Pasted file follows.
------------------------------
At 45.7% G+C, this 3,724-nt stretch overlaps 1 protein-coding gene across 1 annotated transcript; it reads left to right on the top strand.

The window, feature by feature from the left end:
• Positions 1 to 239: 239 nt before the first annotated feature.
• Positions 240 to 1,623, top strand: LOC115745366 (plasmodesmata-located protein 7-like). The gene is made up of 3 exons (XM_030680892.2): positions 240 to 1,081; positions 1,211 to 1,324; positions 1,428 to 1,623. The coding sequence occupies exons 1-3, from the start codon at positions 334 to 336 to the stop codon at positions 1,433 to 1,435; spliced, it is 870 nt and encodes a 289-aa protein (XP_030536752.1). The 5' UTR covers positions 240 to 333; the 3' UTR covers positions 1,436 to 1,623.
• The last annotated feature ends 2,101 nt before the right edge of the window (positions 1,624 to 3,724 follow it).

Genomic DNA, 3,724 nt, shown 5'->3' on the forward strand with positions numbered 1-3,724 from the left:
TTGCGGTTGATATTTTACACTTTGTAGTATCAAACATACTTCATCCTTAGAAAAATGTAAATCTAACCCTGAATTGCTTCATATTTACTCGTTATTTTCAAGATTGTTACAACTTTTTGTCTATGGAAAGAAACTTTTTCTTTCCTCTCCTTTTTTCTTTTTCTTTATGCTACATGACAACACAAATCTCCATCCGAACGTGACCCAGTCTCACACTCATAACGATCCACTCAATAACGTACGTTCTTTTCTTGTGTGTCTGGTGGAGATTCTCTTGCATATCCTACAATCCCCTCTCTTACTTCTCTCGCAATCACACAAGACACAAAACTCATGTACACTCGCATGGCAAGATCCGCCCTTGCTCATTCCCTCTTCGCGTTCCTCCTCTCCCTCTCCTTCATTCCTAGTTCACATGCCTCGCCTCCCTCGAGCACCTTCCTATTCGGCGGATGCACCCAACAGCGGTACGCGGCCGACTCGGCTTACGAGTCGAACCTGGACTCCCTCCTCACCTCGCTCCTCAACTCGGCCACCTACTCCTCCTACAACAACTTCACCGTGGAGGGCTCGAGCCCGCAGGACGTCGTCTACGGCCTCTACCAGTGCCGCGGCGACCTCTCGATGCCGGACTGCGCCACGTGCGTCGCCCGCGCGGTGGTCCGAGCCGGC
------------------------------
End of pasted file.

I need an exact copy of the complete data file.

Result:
At 45.7% G+C, this 3,724-nt stretch overlaps 1 protein-coding gene across 1 annotated transcript; it reads left to right on the top strand.

The window, feature by feature from the left end:
• Positions 1 to 239: 239 nt before the first annotated feature.
• Positions 240 to 1,623, top strand: LOC115745366 (plasmodesmata-located protein 7-like). The gene is made up of 3 exons (XM_030680892.2): positions 240 to 1,081; positions 1,211 to 1,324; positions 1,428 to 1,623. The coding sequence occupies exons 1-3, from the start codon at positions 334 to 336 to the stop codon at positions 1,433 to 1,435; spliced, it is 870 nt and encodes a 289-aa protein (XP_030536752.1). The 5' UTR covers positions 240 to 333; the 3' UTR covers positions 1,436 to 1,623.
• The last annotated feature ends 2,101 nt before the right edge of the window (positions 1,624 to 3,724 follow it).

Genomic DNA, 3,724 nt, shown 5'->3' on the forward strand with positions numbered 1-3,724 from the left:
TTGCGGTTGATATTTTACACTTTGTAGTATCAAACATACTTCATCCTTAGAAAAATGTAAATCTAACCCTGAATTGCTTCATATTTACTCGTTATTTTCAAGATTGTTACAACTTTTTGTCTATGGAAAGAAACTTTTTCTTTCCTCTCCTTTTTTCTTTTTCTTTATGCTACATGACAACACAAATCTCCATCCGAACGTGACCCAGTCTCACACTCATAACGATCCACTCAATAACGTACGTTCTTTTCTTGTGTGTCTGGTGGAGATTCTCTTGCATATCCTACAATCCCCTCTCTTACTTCTCTCGCAATCACACAAGACACAAAACTCATGTACACTCGCATGGCAAGATCCGCCCTTGCTCATTCCCTCTTCGCGTTCCTCCTCTCCCTCTCCTTCATTCCTAGTTCACATGCCTCGCCTCCCTCGAGCACCTTCCTATTCGGCGGATGCACCCAACAGCGGTACGCGGCCGACTCGGCTTACGAGTCGAACCTGGACTCCCTCCTCACCTCGCTCCTCAACTCGGCCACCTACTCCTCCTACAACAACTTCACCGTGGAGGGCTCGAGCCCGCAGGACGTCGTCTACGGCCTCTACCAGTGCCGCGGCGACCTCTCGATGCCGGACTGCGCCACGTGCGTCGCCCGCGCGGTGGTCCGAGCCGGC